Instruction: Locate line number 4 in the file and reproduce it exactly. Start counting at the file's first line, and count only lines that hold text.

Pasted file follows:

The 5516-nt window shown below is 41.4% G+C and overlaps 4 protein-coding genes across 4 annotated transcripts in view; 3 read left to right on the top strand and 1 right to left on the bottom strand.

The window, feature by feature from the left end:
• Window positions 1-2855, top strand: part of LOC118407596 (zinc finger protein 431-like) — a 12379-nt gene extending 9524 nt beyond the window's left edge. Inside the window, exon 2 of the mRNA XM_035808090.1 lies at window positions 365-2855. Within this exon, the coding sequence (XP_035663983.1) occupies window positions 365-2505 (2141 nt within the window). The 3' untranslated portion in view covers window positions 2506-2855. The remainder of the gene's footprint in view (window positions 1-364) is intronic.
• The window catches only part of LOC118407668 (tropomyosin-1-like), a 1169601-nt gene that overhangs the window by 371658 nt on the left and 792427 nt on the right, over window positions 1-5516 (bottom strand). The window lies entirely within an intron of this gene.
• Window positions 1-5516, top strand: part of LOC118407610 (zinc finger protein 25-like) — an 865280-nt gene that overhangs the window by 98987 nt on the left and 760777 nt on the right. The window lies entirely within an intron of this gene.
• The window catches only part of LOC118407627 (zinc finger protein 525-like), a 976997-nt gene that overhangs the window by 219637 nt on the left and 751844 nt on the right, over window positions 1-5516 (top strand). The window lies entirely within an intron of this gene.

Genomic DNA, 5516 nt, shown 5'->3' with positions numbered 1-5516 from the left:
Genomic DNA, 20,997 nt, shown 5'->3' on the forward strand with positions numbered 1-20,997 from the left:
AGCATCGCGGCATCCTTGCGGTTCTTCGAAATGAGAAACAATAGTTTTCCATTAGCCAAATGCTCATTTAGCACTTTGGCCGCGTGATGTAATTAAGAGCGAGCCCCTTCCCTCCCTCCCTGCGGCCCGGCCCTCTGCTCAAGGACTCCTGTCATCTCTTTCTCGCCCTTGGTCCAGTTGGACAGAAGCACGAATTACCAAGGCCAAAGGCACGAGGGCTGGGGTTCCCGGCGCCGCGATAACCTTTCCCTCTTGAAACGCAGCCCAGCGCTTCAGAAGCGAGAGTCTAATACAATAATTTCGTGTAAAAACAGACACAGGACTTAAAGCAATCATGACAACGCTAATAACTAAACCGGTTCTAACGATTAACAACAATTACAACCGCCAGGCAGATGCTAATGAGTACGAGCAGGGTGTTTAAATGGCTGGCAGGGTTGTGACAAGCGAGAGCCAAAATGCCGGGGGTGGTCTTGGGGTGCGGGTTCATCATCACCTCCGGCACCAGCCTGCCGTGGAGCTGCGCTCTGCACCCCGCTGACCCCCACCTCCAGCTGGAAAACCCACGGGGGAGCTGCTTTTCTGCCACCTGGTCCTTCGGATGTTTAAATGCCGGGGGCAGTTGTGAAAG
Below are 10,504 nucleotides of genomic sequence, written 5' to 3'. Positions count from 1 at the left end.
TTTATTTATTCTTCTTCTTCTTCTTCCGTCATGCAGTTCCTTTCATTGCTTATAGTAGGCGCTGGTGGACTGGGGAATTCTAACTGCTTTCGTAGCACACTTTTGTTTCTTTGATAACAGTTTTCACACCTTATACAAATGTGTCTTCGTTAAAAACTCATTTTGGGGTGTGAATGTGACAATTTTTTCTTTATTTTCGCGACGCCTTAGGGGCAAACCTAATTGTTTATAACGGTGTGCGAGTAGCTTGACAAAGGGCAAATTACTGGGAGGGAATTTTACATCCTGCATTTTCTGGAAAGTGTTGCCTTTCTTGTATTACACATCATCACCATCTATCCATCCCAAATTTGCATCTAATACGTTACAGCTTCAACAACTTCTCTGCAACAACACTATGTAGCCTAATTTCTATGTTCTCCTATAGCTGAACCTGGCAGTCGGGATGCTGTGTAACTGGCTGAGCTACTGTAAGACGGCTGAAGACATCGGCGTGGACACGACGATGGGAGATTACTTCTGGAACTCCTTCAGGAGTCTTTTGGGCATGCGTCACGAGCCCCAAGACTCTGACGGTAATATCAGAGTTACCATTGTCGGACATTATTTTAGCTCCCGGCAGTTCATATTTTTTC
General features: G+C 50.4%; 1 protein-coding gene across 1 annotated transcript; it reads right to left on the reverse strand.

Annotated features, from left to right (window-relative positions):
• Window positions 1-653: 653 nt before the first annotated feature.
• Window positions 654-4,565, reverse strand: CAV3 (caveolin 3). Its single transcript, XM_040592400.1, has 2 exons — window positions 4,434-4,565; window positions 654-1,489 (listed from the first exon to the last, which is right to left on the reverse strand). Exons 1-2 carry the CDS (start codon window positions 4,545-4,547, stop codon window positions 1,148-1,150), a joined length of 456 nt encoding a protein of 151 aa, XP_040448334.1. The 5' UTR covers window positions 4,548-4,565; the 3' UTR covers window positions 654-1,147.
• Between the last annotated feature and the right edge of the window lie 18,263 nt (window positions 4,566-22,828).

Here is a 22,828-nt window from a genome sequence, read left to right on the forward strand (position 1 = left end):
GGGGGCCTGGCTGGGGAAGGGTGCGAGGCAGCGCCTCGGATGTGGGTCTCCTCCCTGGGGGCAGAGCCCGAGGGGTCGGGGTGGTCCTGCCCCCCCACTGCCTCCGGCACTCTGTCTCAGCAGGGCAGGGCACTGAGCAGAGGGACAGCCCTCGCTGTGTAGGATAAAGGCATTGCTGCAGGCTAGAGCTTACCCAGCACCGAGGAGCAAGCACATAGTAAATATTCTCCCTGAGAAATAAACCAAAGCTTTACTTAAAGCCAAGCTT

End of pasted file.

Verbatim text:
• The window catches only part of LOC118407668 (tropomyosin-1-like), a 1169601-nt gene that overhangs the window by 371658 nt on the left and 792427 nt on the right, over window positions 1-5516 (bottom strand). The window lies entirely within an intron of this gene.